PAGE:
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    Big Sugar

    BY James McNair
    09/23/2000

    Like corn in Iowa, sugar cane grows tall, thick and green as money on the tamed swampland south of Lake Okeechobee.

    Broken up occasionally by fields of sod, rice or winter vegetables, the nearly infinite expanse of sugar cane takes root naturally in the area's rich, black soil. As sugar goes, so go the towns of Belle Glade, Pahokee, South Bay and Clewiston. Were it not for the sugar crop, a livelihood credited with generating $2.1 billion a year toward the South Florida economy and 33,000 jobs, the lake towns would be left with grass farms, cattle ranches, fish camps and two state prisons.

    Serene as the setting might seem, Florida's 425,000-acre sugar patch is tense with turmoil.

    On Aug. 31, two of Florida's three big sugar processors - Florida Crystals and the Florida Sugar Cane Growers Cooperative - forfeited $17 million worth of raw sugar to the government rather than pay back federal crop loans with cash. If market conditions don't improve by Sept. 30, U.S. Sugar Corp. will be joining its brethren in surrendering a combined $141 million in collateralized sugar. Expecting the worst, Big Sugar laid off 327 employees - 9 percent of its workforce - on Sept. 8.

    The forfeitures mean that, for the first time in 15 years, American taxpayers are footing a hefty bill for the federal program of propping up sugar prices and restricting imports. Those who oppose the program smell an opportunity to move to a more free-market policy.

    "We think we're in a good position to take a crack at it next year," said Martin Baker, press secretary to U.S. Rep. Dan Miller, an anti-sugar Republican from Bradenton. Miller and other Congress members have failed year after year to gut the sugar program.

    Florida's cane millers aren't the only culprits in dumping sugar into federal coffers. Although a failure to pay back $158 million would be big, sugar beet refiners in midwestern and western states stand to renege on a much bigger scale. Beet refiners have already forfeited $44 million in sugar collateral. More than $251 million in beet loans come due next Saturday.

    Sen. Richard Lugar, chairman of the U.S. Senate's Agriculture, Nutrition and Forestry Committee, noted in July that the sugar program is becoming "increasingly unmanageable."

    "The mid-session review projects that the current program will cost taxpayers over $1 billion and result in the accumulation of over 5 billion pounds of sugar in government inventory between now and 2005," Lugar said. "We can no longer permit this program to continue on this indefensible path." LOSING SITUATION It isn't a good time to be in the sugar business.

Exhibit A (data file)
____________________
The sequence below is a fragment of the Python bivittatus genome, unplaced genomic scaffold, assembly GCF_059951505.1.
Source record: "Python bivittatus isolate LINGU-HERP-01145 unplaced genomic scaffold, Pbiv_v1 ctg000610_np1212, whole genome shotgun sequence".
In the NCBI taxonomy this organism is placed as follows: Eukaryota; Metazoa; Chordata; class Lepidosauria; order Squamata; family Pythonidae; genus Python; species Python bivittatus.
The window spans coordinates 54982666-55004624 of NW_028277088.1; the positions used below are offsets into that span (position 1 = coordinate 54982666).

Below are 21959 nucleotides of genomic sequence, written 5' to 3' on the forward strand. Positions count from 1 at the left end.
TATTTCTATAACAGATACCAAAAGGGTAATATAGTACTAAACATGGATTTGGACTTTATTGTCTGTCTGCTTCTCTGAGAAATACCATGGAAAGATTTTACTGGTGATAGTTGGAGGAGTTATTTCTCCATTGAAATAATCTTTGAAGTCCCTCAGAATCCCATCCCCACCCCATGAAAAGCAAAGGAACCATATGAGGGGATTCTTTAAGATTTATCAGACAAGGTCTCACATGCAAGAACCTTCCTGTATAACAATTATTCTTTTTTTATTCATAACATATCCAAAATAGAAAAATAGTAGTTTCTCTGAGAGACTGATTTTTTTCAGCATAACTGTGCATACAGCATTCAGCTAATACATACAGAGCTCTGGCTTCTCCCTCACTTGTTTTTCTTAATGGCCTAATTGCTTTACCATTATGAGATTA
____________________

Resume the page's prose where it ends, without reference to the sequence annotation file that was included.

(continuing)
In the United States, raw sugar is selling for about 181/2 cents a pound. The problem with that price is that sugar mills owe the federal Commodity Credit Corp. 191/2 cents to produce and ship that pound of sugar. The CCC bankrolls about one tenth of Florida's sugar crop.

    In the mid-1990s, U.S. prices ranged between 21 and 24 cents a pound, and cane millers and beet refiners repaid their loans. But when the Farm Bill of 1996 was signed into law, the profitability of sugar began to decline.

    The 1996 law was also known as the Freedom to Farm Act. It stripped away some of the programs that insulated farmers from bad markets, such as payments for idling land and for not producing certain commodities. In exchange, it gave farmers more leeway in what they could produce.

    As markets soured for grains such as wheat and corn, many midwestern farmers turned to a commodity that was still protected by price supports - sugar beets. Consequently, beet growers went on a tear, upping production four straight years and hitting a record crop in the federal fiscal year ending Sept. 30. All the while, sugar output from cane was breaking its own records.

    In agriculture, too much of a good thing can be disastrous, and the surge in sugar caused inventories to rise and prices to fall. In February, July and August, the spot futures price for a pound of domestic sugar dropped below 17 cents. By Friday's market close, the price had crept back up over 191/4 cents, still not high enough to forestall another wave of forfeitures.

    "Unless something happens to increase the price of sugar above the range it's been in the last several months, we're going to have to seriously consider turning that sugar over to the government," said U.S. Sugar spokeswoman Judy Sanchez.

    U.S. Sugar is Florida's biggest sugar producer. It has more than $32 million in loans due Sept. 30.

    The U.S. Agriculture Department took two unusual steps this summer to boost sugar prices. First it bought $54 million worth of sugar on the open market, which didn't faze prices at all. Then it offered some of its surplus sugar to beet farmers in return for taking acreage out of production. About 100,000 acres were idled, and prices returned to the 18 cent level.

    PREPARING FOR LOSS

    George Wedgworth, president of the Florida Sugar Cane Growers Cooperative in Belle Glade, is bracing for a second round of forfeitures. If it happens, the co-op will have met its $56 million loan obligation in 2000 by ceding title to 140,000 tons of sugar. The co-op will be responsible for storing the sugar. It is building a warehouse just for the occasion.